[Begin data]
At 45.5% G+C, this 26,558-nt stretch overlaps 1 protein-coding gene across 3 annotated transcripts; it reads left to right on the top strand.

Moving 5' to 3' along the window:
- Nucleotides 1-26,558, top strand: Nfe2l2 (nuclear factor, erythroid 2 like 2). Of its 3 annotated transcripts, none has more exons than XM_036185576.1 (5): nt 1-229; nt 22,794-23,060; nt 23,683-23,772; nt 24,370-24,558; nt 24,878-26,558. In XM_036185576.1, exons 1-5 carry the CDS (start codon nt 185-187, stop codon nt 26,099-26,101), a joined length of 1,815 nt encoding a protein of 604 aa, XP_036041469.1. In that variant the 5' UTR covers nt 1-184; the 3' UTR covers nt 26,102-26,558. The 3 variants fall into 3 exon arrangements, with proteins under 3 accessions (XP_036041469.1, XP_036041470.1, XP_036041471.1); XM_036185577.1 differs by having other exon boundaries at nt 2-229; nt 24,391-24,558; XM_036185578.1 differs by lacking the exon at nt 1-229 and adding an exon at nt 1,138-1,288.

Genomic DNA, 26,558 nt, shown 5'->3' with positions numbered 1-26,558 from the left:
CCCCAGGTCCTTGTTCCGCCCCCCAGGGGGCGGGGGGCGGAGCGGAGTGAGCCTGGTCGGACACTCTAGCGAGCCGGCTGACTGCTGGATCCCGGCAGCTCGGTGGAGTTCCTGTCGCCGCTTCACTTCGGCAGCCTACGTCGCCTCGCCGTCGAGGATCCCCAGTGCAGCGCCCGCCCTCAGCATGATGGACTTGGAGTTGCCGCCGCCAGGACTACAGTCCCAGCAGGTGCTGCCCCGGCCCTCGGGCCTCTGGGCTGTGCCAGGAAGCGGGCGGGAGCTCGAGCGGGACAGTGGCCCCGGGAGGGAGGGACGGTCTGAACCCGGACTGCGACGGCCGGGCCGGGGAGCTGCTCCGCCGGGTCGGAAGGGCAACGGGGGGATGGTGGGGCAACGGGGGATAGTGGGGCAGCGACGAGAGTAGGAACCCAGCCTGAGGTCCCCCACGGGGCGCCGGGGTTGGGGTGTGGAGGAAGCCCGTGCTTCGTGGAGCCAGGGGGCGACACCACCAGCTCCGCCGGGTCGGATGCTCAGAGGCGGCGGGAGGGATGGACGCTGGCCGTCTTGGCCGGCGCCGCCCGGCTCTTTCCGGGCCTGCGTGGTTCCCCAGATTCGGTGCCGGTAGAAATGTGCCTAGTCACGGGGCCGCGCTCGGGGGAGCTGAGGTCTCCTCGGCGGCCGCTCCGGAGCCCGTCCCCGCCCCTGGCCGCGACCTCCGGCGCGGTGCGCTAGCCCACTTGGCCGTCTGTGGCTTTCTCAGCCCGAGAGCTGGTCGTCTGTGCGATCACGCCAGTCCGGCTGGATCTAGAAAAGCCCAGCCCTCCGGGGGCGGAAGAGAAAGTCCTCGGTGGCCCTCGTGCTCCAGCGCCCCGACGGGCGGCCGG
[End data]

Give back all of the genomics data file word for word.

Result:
At 45.5% G+C, this 26,558-nt stretch overlaps 1 protein-coding gene across 3 annotated transcripts; it reads left to right on the top strand.

Moving 5' to 3' along the window:
- Nucleotides 1-26,558, top strand: Nfe2l2 (nuclear factor, erythroid 2 like 2). Of its 3 annotated transcripts, none has more exons than XM_036185576.1 (5): nt 1-229; nt 22,794-23,060; nt 23,683-23,772; nt 24,370-24,558; nt 24,878-26,558. In XM_036185576.1, exons 1-5 carry the CDS (start codon nt 185-187, stop codon nt 26,099-26,101), a joined length of 1,815 nt encoding a protein of 604 aa, XP_036041469.1. In that variant the 5' UTR covers nt 1-184; the 3' UTR covers nt 26,102-26,558. The 3 variants fall into 3 exon arrangements, with proteins under 3 accessions (XP_036041469.1, XP_036041470.1, XP_036041471.1); XM_036185577.1 differs by having other exon boundaries at nt 2-229; nt 24,391-24,558; XM_036185578.1 differs by lacking the exon at nt 1-229 and adding an exon at nt 1,138-1,288.

Genomic DNA, 26,558 nt, shown 5'->3' with positions numbered 1-26,558 from the left:
CCCCAGGTCCTTGTTCCGCCCCCCAGGGGGCGGGGGGCGGAGCGGAGTGAGCCTGGTCGGACACTCTAGCGAGCCGGCTGACTGCTGGATCCCGGCAGCTCGGTGGAGTTCCTGTCGCCGCTTCACTTCGGCAGCCTACGTCGCCTCGCCGTCGAGGATCCCCAGTGCAGCGCCCGCCCTCAGCATGATGGACTTGGAGTTGCCGCCGCCAGGACTACAGTCCCAGCAGGTGCTGCCCCGGCCCTCGGGCCTCTGGGCTGTGCCAGGAAGCGGGCGGGAGCTCGAGCGGGACAGTGGCCCCGGGAGGGAGGGACGGTCTGAACCCGGACTGCGACGGCCGGGCCGGGGAGCTGCTCCGCCGGGTCGGAAGGGCAACGGGGGGATGGTGGGGCAACGGGGGATAGTGGGGCAGCGACGAGAGTAGGAACCCAGCCTGAGGTCCCCCACGGGGCGCCGGGGTTGGGGTGTGGAGGAAGCCCGTGCTTCGTGGAGCCAGGGGGCGACACCACCAGCTCCGCCGGGTCGGATGCTCAGAGGCGGCGGGAGGGATGGACGCTGGCCGTCTTGGCCGGCGCCGCCCGGCTCTTTCCGGGCCTGCGTGGTTCCCCAGATTCGGTGCCGGTAGAAATGTGCCTAGTCACGGGGCCGCGCTCGGGGGAGCTGAGGTCTCCTCGGCGGCCGCTCCGGAGCCCGTCCCCGCCCCTGGCCGCGACCTCCGGCGCGGTGCGCTAGCCCACTTGGCCGTCTGTGGCTTTCTCAGCCCGAGAGCTGGTCGTCTGTGCGATCACGCCAGTCCGGCTGGATCTAGAAAAGCCCAGCCCTCCGGGGGCGGAAGAGAAAGTCCTCGGTGGCCCTCGTGCTCCAGCGCCCCGACGGGCGGCCGG